U.S. Labor Market on the Rebound?

The numbers are in folks: the U.S. labor market improved in July! Last Friday, the non-farm payrolls revealed some good news for the U.S. It showed that net hiring increased by a solid 117,000 in July, significantly better than the projected 89,000 increase. Additionally, June’s figure was revised upwards to 46,000 from 18,000.

As for the unemployment rate, or the percentage of people who want to work but can’t find a job, edged lower to 9.1% from 9.2%.

Good news, right?

Some will probably say yes, but a closer look at the employment report will reveal weak spots in the U.S. labor market. The reduction in the unemployment rate wasn’t actually an increase in people with jobs but rather a decrease in the people looking for jobs.

In other words, it the decline actually reflected the percentage who just got discouraged looking for jobs and simply… well, stopped. Sometimes, no matter how determined you are to get a job, it just won’t matter when there simply aren’t any openings!

The broader measure of unemployment which also includes the discouraged workers who exited the labor force and part-time employees who would like to work full time was actually at a whopping 16.1 % in July.

Despite these sore spots, the upbeat headline figures were more than enough to convince traders and their mommas that the U.S. labor market ain’t so down in the dumps after all. It’s bad enough that the U.S. is facing the possibility of a debt default, after credit rating agency S&P downgraded U.S. debt, yet the NFP report provided a temporary relief. In fact, it seemed to soothe fears of another recession in the U.S.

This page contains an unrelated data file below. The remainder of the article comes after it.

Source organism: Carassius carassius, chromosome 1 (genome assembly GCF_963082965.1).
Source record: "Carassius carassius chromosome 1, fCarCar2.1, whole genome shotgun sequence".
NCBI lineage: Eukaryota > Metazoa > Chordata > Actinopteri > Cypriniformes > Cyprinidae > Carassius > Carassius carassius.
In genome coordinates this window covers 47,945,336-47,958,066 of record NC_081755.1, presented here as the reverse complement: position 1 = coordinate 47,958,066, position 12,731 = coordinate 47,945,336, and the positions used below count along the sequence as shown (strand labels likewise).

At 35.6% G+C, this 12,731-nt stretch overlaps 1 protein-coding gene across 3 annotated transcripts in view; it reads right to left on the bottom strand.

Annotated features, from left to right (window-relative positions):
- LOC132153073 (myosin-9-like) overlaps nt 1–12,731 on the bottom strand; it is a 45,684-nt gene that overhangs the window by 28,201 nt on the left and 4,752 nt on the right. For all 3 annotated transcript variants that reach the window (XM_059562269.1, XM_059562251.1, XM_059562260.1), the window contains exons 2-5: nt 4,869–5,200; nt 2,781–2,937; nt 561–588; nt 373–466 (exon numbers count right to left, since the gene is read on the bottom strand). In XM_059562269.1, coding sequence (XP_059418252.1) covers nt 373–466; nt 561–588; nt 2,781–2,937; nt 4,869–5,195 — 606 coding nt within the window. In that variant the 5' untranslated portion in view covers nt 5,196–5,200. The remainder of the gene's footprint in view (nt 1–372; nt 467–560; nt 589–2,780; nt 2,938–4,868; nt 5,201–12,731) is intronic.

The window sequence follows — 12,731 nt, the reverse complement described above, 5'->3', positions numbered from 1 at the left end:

With that improvement in the unemployment rate, the U.S. probably won’t need another round of quantitative easing anymore, would it?

Well, it may still be too early to tell but at least the U.S. has one less problem to worry about now. Bear in mind that the Fed doesn’t have much room for additional stimulus since the government is already burdened by a high public debt and U.S. interest rates are so close to zero.

Simply put, the U.S. cannot really afford to slip into another recession. President Obama himself acknowledged the urgency of boosting the U.S. economy by creating more jobs. In particular, he announced his plan to encourage hiring of veterans and offering tax credits for companies that do so. But at what cost? More government programs and tax incentives means more spending, which translates to more borrowing.

At this point, the U.S. is left with less monetary policy tools and financial means to save itself. The next few months could be a crucial period for the U.S. economy so let’s wait and see what other tricks the Fed and the U.S. government can come up with.